Not amused by the experiment, he counters by eating his wonder vegetable, reverts to age two. After the child regurgitates some excess spinach, he goes back to age 40. Next, he is strapped to a cruel contraption that would drop the huge "Atom Apple Smasher" upon his outstretched neck. Perusing a third can of spinach makes his Adam's apple as hard as Gibraltar and the massive hammer is split in two; the abductors successfully try disintegrating the powerful being and, when his last spinach can is all, left of him, the aliens fight for the source of his great might. Popeye is not gone and his invisible hand secures the spinach. Visible and strong again, he joins the spacemen's fight until they are pacified, he borrows their spaceship and safely travels back to Earth while singing his song. Popeye, the Ace of Space on IMDb Popeye, the Ace of Space at The Big Cartoon DataBase http://www.intanibase.com/shorts.aspx?shortID=4470&studioID=10#page=general_info https://seymourkneitel.blogspot.ie/2012/02/golden-age-of-3d.html
The 2090s is a decade of the Gregorian calendar that will begin on January 1, 2090, will end on December 31, 2099. The 9/11 Victims Compensation Fund is set to expire. Work on cleaning up the site of the Oldbury Nuclear Power Station near Thornbury, South Gloucestershire, decommissioned on 29 February 2012, is scheduled to be complete no earlier than 2092. March 19 – A time capsule sealed one hundred years before, is scheduled to be opened at Denver International Airport. April 7 – Mercury occults Jupiter. February 29 – First time since the introduction of the Gregorian calendar that Ash Wednesday falls on February 29. 2096 will be the last leap year in the 21st century, as 2100 will not be a leap year because it is divisible by 100 but not by 400, it is the first such year since 1900. The dwarf planet 2015 RR245 is expected to make its closest approach to the Sun; the 100-year lease on toll Highway 407 in Ontario, Canada ends and full control of the electronic toll expressway returns to the Government of Ontario.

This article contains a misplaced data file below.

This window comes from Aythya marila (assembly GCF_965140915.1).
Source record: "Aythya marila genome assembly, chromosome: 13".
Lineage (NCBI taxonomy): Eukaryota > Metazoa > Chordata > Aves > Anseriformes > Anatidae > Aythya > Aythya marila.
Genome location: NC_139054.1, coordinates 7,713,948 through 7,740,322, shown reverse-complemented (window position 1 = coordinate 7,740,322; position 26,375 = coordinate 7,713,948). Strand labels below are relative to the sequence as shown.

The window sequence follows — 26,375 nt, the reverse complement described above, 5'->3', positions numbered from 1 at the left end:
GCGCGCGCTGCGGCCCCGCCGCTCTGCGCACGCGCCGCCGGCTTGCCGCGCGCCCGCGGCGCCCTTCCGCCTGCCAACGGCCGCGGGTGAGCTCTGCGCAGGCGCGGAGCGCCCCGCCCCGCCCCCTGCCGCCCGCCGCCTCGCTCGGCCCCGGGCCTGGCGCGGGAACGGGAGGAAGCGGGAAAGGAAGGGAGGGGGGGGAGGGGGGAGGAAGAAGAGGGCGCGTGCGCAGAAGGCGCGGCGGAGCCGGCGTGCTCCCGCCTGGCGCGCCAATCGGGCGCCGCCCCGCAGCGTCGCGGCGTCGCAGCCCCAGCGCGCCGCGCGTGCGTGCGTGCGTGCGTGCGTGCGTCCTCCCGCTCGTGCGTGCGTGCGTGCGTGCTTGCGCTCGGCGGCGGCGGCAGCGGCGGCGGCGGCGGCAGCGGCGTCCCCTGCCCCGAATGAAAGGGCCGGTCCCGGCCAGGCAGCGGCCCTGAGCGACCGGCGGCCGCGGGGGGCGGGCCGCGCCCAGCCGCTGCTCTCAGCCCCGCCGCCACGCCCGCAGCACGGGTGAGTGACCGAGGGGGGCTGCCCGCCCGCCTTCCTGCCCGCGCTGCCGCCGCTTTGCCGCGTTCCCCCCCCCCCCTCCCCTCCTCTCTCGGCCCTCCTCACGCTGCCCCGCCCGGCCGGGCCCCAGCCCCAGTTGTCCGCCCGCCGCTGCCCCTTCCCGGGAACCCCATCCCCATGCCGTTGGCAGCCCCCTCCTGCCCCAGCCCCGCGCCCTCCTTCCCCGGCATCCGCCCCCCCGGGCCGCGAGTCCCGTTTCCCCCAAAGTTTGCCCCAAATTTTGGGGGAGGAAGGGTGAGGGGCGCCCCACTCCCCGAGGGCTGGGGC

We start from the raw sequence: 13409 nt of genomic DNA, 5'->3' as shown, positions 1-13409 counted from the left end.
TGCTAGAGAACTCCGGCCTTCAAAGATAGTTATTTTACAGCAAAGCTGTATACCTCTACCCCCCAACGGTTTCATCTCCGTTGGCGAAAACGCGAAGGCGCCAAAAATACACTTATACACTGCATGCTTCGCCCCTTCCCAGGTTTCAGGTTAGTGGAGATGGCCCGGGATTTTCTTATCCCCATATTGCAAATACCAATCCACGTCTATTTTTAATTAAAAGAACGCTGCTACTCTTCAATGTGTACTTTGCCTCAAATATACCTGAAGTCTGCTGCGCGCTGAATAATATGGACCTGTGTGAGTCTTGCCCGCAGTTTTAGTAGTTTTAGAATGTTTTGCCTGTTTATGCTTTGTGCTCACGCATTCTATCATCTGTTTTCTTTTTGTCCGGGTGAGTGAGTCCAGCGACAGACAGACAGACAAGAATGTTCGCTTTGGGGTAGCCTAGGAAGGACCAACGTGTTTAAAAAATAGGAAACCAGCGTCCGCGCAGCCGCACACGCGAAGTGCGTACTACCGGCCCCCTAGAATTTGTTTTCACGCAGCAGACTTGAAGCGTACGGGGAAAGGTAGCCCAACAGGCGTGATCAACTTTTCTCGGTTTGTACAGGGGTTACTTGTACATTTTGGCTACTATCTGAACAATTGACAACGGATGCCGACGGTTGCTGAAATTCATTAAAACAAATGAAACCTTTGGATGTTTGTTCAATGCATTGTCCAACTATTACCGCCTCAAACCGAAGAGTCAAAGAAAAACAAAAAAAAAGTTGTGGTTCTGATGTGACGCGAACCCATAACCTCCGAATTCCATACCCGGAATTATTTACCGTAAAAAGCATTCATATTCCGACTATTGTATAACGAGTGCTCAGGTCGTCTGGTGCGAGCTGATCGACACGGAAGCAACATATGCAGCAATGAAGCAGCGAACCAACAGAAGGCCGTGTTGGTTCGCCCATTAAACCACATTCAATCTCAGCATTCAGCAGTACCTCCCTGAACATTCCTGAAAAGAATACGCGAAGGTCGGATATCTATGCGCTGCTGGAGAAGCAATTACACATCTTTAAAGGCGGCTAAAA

Excess All Areas is a live album and a video release by German hard dance group Scooter released on 2 June 2006 chronicling the final show of the band's Who's Got the Last Laugh Now? Tour, held on 26 March 2006 at Alsterdorfer Sporthalle; the concert film was directed by Tim Tibor and Andreas Bardét, who directed a music video for One. "Intro" – 2:40 "Hello!" – 3:46 "I'm Raving" – 4:39 "Apache Rocks The Bottom!" – 4:49 "The Leading Horse" – 3:20 "Shake That!" – 4:13 "Panties Wanted" – 5:07 "Weekend!" – 3:34 "Stripped" – 4:21 "Maria" – 4:48 "The Chaser / Jigga Jigga!" – 6:39 "Nessaja" – 3:41 "One" – 5:15 "Fire" – 4:16 "Hyper Hyper" – 5:53 "Move Your Ass!" – 5:33 "Intro" – 2:56 "Hello!" – 4:16 "I'm Raving" – 4:05 "Apache Rocks The Bottom!" – 5:17 "The Leading Horse" – 4:39 "Shake That!" – 4:09 "Panties Wanted" – 5:17 "Weekend!" – 4:16 "Stripped" – 4:20 "Maria" – 4:46 "The Chaser / Jigga Jigga!" – 7:21 "Faster Harder Scooter" – 4:49 "Nessaja" – 3:43 "One" – 5:37 "Fire" – 7:23 "How Much Is The Fish?" – 4:55 "Hyper Hyper" – 5:45 "Move Your Ass" – 8:21Extras: Backstage report On stage perspective on selected tracks Fan interviews Tour diary "Apache Rocks The Bottom!"
– 3:47 "Hello!" – 3:33 "Suavemente" – 3:40 "One" – 3:55 "Shake That!" – 3:24 "Jigga Jigga!" – 3:59 "Maria" – 3:42 "The Night" – 3:41 "Weekend!" – 3:36 "Nessaja" – 3:29 "The Logical Song" – 3:58 "Aiii Shot The DJ" – 3:31 "Posse" – 3:45 "She's The Sun" – 4:01 "I'm Your Pusher" – 3:50 "Fuck The Millennium" – 4:12 "Faster Harder Scooter" – 3:43 "Call Me Mañana" – 3:31 "I Was Made For Lovin' You" – 3:32 "We Are The Greatest" – 3:28 "How Much Is The Fish?" – 3:46 "No Fate" – 3:42 "The Age of Love" – 4:06 "Fire" – 3:31 "Break It Up" – 3:38 "I'm Raving" – 3:35 "Rebel Yell" – 3:44 "Let Me Be Your Valentine" – 3:48 "Back In The U. K." – 3:24 "Endless Summer" – 3:26 "Friends" – 3:36 "Move Your Ass!" – 3:30 "Hyper Hyper" – 3:35 "One " – 3:52Extras: Band commentary on all videos Making offs Credits adapted from Excess All Areas liner notes. H. P. Baxxter – vocals, MC lyrics, performer, programmer Rick J. Jordan – keyboards, mixer, producer, programmer Jay Frog – keyboards, producer, programmer Jeff "Mantas" Dunn - electric guitar Louis C.
Oberlander - mixer, engineer Jens Thele – management Excess All Areas on IMDb